Social worker struck off for faking council records
PUBLISHED: 17:02 31 August 2017 | UPDATED: 17:02 31 August 2017
A social worker has been stuck off ‘to protect the public’ after he falsified records for North Somerset Council to hide the fact he was missing key meetings.
Mark Henry has been criticised for being ‘repeatedly dishonest’ after skipping meetings in relation to three different cases, before trying to cover up his mistakes by incorrectly logging that he had attended them.
The Health & Care Professions Tribunal Service (HCPTS) earlier this month held a misconduct hearing.
It ruled that Mr Henry had ‘failed in his duty’ to support young people.
The HCPTS struck him off and its findings say his misconduct involved ‘repeated dishonesty’ and likely had an ‘adverse impact’ on young offenders and a victim of domestic violence.
In March 2015 Mr Henry was assigned to the case of a young offender who had been charged with assaulting his then girlfriend.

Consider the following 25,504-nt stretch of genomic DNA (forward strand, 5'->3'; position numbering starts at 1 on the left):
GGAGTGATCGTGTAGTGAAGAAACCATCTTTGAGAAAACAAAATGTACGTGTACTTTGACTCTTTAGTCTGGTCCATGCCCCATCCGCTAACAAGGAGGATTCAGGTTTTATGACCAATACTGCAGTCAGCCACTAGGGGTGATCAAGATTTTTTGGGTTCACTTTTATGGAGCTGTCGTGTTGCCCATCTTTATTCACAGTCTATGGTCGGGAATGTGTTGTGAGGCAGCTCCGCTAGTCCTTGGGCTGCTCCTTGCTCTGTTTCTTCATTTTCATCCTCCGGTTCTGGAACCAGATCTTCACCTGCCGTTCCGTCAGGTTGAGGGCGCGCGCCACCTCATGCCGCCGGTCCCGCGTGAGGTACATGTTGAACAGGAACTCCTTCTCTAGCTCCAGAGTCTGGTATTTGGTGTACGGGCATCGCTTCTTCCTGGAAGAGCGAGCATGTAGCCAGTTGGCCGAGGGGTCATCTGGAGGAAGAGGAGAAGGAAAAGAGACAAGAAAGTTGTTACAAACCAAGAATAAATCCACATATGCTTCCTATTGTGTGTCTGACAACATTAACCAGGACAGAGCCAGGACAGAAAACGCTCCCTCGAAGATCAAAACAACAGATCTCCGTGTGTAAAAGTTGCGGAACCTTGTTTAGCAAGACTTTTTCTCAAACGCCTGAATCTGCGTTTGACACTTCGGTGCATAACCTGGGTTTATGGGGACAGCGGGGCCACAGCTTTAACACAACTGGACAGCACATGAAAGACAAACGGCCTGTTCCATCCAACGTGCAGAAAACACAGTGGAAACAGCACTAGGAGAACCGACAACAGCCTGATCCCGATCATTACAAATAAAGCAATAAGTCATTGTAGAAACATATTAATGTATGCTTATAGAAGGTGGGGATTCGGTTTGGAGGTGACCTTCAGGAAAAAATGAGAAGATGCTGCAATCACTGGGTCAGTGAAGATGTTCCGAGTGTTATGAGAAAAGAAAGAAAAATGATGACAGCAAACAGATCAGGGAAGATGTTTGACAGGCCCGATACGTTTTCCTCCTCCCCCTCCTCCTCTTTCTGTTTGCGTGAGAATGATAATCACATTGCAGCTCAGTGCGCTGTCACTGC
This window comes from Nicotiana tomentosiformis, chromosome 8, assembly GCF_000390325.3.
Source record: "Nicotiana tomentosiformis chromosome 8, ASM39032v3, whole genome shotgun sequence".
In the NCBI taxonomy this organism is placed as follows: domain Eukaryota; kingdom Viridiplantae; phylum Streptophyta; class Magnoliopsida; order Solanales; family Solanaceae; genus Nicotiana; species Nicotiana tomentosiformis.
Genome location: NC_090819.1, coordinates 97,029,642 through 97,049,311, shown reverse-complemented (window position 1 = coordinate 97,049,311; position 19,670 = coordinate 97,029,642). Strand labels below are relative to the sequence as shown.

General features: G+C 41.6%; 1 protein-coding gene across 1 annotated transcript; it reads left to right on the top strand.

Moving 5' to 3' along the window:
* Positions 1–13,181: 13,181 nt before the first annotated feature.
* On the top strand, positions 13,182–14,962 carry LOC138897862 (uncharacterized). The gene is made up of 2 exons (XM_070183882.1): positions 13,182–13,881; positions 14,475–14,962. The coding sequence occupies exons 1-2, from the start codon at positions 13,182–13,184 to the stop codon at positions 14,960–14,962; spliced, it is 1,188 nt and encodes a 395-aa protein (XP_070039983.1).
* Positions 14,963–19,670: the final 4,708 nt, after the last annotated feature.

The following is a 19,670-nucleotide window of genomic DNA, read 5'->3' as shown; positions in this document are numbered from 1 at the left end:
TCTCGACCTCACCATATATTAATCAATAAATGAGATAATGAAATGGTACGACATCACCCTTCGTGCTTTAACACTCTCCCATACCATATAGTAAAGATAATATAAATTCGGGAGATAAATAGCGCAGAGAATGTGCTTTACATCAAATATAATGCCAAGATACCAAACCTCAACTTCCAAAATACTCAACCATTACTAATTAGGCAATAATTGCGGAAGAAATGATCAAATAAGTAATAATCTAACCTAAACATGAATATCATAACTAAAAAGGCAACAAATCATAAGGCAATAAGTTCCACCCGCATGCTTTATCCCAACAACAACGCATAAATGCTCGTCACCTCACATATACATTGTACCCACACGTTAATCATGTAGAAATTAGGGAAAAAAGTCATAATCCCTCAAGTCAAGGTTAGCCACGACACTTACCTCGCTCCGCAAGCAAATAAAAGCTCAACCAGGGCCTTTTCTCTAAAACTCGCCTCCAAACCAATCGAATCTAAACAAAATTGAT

The social worker was due to meet with police to discuss how to support the offender and reduce the risk of harm to the parties involved.
But he failed to turn up to the meeting and the panel was told he ‘forgot’ due to the anniversary of his mother’s death.
Mr Henry also failed to attend a meeting at a prison in January 2016 where multiple agencies were due to discuss a plan for a young person who had served seven months in prison.
Mr Henry was on annual leave and the panel was told he did not believe him missing the meeting was ‘that much of an issue’.
A third young person should have had contact with Mr Henry four times a month, but when his line manager checked on the council’s electronic system there were no logged meetings in two months.
Mr Henry updated the records, adding five fake appointments, but the young person told Mr Henry’s line manager he had not seen him ‘for months’.
The HCPTS’ findings say: “(His misconduct) is likely to undermine the relationship of trust required between social workers and service users.”
It also says the panel found ‘no evidence’ of remorse from Mr Henry, or any acknowledgement of the impact his misconduct had on others.
They said striking-off was the ‘only appropriate sanction’ to protect the public and maintain confidence in the profession.
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